by Alison Munson (@MunsonAlison)
Photos are starting to come in from Australia with elements of hope: epicormic sprouting of trees (that look dead), trees and shrubs sprouting from roots after this last rain, another few koalas found clinging to trees in a devastated landscape. As I work on a new course on ecological restoration this session, I wonder how and if the millions of hectares that burnt in the last weeks and months might or might not regenerate. I talked to a journalist yesterday about what we might expect and if there are means to assist in the regeneration of these forests. It is hard for anyone to predict the outcome after an extreme event at this scale, especially in across forest types. Many factors will play out on how the vegetation will be renewed, among them the recurrence of extreme drought, and the future fire frequency, though of course there is now much less biomass to burn in any returning fire for at least the next decade.
Perhaps because I visited these forests and was struck by their uniqueness (such as the remnant Nothofagus forest) and vibrant life, I felt the recent massive destruction as a mental and even physical stress. I remembered being woken up at dawn many years ago by wonderfully loud voices of tropical birds at the Binna Burra rainforest lodge in Lamington National Park. This is an amazing site, with trails leading in all directions into an incredible ecosystem. Checking online I saw that the lodge where we slept and other beautiful heritage buildings were mostly burnt back in September when the fires were first breaking out. The winding road into the lodge was closed for months, but cleanup operations on the burnt buildings have now begun, and they hope to have the campground running for April. Although some buildings were protected by the local volunteer firefighters, there much rebuilding to be done. Over 400 ha of the surrounding sub-tropical forest were burnt, according to local scientists Patrick Norman (@pat_m_norman) and Rod Fensham. Rainforests in the region are not supposed to burn, yet fire spread from the flammable eucalypt forest, and due to dry conditions, the usual fire-resistant vegetation of the rainforest burnt as well. Recovery is likely to be a long process.
In the midst of Christmas dinners and uncontrolled flames, some researchers suggested that the scale and predicted temperature increases might push these forest systems beyond a tipping point, so that different forests, or shrubs and grasslands, may take their place (comments by @dr_nerilie and @DaveBreshears). Another researcher in France suggested that the Mediterranean forest will also experience extreme fire in association with drought and rising temperatures (see @julien_ruffault). But we did not hear too much (in the news) from the aboriginal perspective; what is their view of the current bushfires in Australia? I read about increasing interest in cultural burning, and implication of aboriginal firefighters, but I would be more interested in their view of how the forest might or might not regenerate.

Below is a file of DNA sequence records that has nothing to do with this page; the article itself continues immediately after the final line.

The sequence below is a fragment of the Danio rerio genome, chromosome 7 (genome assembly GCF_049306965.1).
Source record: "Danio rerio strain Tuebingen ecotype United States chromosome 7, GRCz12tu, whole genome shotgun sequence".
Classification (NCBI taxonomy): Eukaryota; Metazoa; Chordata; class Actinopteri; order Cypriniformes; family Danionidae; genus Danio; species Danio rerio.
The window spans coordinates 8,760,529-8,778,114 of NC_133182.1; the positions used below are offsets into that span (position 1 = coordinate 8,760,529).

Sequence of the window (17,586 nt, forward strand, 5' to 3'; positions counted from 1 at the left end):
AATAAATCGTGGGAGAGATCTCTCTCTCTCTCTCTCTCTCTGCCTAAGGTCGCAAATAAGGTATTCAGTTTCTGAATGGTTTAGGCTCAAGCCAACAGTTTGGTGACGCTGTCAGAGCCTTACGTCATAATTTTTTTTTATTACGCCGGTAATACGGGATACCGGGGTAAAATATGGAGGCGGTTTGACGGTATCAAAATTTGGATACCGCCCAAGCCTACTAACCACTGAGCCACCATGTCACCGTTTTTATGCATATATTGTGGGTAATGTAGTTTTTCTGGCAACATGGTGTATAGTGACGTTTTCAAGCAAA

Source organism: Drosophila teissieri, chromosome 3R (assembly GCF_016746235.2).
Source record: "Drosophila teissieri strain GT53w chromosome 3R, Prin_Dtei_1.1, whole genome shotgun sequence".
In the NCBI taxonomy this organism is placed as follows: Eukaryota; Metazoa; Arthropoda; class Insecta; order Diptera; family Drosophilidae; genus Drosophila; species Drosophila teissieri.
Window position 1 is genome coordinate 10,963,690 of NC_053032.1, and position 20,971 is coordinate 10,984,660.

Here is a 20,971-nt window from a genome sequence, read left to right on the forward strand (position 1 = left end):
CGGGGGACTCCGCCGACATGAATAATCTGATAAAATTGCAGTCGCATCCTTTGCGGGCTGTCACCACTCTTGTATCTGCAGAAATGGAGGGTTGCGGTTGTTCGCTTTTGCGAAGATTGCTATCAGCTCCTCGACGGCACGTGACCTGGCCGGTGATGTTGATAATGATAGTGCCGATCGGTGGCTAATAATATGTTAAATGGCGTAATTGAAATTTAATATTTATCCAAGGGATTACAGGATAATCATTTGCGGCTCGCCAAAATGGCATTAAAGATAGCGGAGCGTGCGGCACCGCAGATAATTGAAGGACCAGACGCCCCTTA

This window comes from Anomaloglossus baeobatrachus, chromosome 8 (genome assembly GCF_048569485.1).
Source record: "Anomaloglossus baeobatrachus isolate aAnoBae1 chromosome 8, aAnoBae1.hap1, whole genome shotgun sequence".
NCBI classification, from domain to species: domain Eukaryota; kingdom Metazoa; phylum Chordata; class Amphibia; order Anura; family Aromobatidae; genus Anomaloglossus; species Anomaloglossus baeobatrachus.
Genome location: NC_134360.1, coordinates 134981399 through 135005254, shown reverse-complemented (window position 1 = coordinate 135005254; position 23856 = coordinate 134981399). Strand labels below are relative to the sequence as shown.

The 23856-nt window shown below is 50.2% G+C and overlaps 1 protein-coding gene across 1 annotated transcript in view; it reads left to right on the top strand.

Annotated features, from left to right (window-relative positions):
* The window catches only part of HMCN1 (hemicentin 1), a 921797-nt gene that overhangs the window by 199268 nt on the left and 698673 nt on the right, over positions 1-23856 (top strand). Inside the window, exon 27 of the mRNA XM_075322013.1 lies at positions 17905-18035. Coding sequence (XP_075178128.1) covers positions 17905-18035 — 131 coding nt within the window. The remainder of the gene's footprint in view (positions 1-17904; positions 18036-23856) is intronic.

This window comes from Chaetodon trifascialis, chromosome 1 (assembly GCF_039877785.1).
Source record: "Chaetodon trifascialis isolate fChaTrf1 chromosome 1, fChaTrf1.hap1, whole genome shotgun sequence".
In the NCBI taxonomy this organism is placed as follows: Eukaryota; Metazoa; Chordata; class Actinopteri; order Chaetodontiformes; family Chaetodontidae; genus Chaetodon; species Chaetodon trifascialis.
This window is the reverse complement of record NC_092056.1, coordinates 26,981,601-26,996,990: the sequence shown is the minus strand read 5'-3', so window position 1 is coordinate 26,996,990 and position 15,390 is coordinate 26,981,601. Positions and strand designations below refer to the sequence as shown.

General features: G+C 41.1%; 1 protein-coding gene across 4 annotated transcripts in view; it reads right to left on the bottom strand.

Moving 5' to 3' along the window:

The damage to Lamington National Park and Binna Burra resort are one example of the heavy ecological and personal losses being felt across the country; the stories are heartbreaking. I follow the blog of Manu Saunders (@ManuSaunders), who recently wrote about her perspective as a previous resident of NSW (New South Wales, which was hit the hardest), and how breathing smoke for weeks took a mental and physical toll. Events such as these are likely to increase in frequency, and depending on our proximity, affinity or identity, will touch us to different degrees, emotionally. Australia touches many of us who have visited, have done science there or have friends and relatives directly affected. Will such events change our own attitudes and more important, our behavior in reaction to climate change? One of the main factors that pushed me to communicate more directly about my own science and climate change was the IPCC report of October, 2018, which was written to provoke a more significant shift in government actions in response to the crisis. But this last bushfire event and the massive loss of animal life about which people talk about abstractly in high numbers (millions maybe billions), represents another personal tipping point for me. Animal and plant life is being extinguished at a once unthinkable scale because we are consuming fossil fuels. What other events might be a personal tipping point for you: experiencing direct loss of life or property, or knowing closely those who have experienced these losses? It is likely different for each one of us.
The result of reading, watching reporters, hearing first hand accounts, and losing an amazing marker in my personal history seemed to push a button somewhere in my primitive brain. A survival mechanism? What will it take for this to happen to a critical mass of humanity – I’m not sure that I want to know.
Author Biography: Alison Munson is a professor of forest biogeochemistry at Université Laval in Quebec. Alison studies boreal, temperate and now urban forests and in her spare time she writes fiction; where did that spare time go?
Photo credit: Taken by vaun0815